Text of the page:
**Using Least 1s**

##### (Conway & Guy, 1962)

Using multiplication and addition try to create the target number using the least number of ones. For example… to get to the number 12, you could do (1+1+1+1)*(1+1+1) or (1+1+1+1+1)*(1+1)+1+1 but the first solution is better since it uses only seven ones. This is good for elementary school.

Now we’ll try it using addition and exponents, but not multiplication. Which pair of operators is fastest? This is good for older students.

We especially need imagination in science. It is not all mathematics, nor all logic, but it is somewhat beauty and poetry.

**Standards for ****Mathematical Practice**

MathPickle puzzle and game designs engage a wide spectrum of student abilities while targeting the following Standards for Mathematical Practice:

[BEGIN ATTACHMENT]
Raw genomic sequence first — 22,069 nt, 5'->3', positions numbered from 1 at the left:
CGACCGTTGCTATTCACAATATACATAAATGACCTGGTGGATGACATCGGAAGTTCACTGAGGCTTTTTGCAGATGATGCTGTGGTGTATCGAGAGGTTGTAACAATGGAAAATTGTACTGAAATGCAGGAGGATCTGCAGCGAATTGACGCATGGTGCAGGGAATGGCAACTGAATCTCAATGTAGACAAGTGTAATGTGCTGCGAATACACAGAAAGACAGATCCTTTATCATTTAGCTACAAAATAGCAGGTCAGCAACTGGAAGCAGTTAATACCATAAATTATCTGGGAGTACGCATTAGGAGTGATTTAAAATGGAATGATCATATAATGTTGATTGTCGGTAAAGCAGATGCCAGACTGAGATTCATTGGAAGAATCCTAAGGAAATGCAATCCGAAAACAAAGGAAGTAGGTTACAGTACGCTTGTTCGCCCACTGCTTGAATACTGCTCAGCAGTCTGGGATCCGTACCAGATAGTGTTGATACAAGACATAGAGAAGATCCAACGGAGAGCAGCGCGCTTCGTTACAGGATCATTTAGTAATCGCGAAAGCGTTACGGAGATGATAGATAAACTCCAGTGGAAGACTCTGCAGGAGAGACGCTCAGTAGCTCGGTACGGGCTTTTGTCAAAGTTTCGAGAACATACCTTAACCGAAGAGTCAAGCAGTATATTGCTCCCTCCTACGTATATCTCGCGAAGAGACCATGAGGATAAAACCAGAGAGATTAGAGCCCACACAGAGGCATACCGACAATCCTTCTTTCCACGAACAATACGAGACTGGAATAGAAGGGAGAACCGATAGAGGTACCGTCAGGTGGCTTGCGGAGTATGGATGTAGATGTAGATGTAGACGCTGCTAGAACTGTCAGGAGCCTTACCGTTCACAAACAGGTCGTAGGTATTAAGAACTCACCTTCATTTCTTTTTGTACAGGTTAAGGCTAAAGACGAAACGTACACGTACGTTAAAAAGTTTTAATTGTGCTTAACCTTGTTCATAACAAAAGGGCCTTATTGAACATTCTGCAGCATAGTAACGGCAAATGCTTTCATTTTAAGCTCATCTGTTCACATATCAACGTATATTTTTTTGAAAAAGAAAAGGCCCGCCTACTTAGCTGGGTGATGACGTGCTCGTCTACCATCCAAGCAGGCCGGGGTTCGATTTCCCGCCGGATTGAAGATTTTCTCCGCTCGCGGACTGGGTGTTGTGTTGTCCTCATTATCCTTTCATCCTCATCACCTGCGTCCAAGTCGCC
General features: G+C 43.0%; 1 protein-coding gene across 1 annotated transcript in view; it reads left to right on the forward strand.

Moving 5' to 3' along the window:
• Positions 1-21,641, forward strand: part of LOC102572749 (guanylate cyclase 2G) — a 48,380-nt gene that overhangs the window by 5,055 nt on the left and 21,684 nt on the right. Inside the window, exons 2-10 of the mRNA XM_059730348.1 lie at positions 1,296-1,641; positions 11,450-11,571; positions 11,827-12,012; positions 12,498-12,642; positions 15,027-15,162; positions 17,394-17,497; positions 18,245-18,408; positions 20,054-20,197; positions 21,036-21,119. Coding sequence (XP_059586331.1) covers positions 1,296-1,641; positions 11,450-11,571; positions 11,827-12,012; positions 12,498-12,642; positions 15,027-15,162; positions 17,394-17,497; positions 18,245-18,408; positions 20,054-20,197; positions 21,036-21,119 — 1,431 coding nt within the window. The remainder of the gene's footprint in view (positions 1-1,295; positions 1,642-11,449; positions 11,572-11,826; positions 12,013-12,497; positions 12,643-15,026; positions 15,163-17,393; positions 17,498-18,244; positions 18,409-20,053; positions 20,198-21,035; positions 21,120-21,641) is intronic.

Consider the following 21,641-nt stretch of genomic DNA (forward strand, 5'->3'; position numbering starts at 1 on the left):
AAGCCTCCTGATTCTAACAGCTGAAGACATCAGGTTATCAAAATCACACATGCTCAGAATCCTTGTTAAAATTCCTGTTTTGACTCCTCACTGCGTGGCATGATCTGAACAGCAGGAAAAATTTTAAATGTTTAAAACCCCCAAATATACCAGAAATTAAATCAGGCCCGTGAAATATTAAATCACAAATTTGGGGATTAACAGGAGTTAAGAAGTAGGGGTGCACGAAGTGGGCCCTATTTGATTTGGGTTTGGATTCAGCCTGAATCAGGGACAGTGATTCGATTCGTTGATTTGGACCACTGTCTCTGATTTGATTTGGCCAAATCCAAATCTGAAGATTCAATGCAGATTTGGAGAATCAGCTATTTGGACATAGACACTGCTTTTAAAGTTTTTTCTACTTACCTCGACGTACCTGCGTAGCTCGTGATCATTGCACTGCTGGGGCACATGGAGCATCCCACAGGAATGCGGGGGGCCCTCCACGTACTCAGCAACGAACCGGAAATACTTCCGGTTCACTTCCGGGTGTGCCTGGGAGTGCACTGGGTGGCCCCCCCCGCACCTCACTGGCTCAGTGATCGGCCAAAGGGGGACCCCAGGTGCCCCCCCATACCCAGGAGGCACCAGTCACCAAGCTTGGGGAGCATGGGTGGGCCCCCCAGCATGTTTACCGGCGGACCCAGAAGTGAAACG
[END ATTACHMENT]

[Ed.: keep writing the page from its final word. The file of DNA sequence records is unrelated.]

##### MP1 Toughen up!

This is problem solving where our students develop grit and resiliency in the face of nasty, thorny problems. It is the most sought after skill for our students.

##### MP3 Work together!

This is collaborative problem solving in which students discuss their strategies to solve a problem and identify missteps in a failed solution. MathPickle recommends pairing up students for all its puzzles.

##### MP6 Be precise!

This is where our students learn to communicate using precise terminology. MathPickle encourages students not only to use the precise terms of others, but to invent and rigorously define their own terms.

##### MP7 Be observant!

One of the things that the human brain does very well is identify pattern. We sometimes do this too well and identify patterns that don't really exist.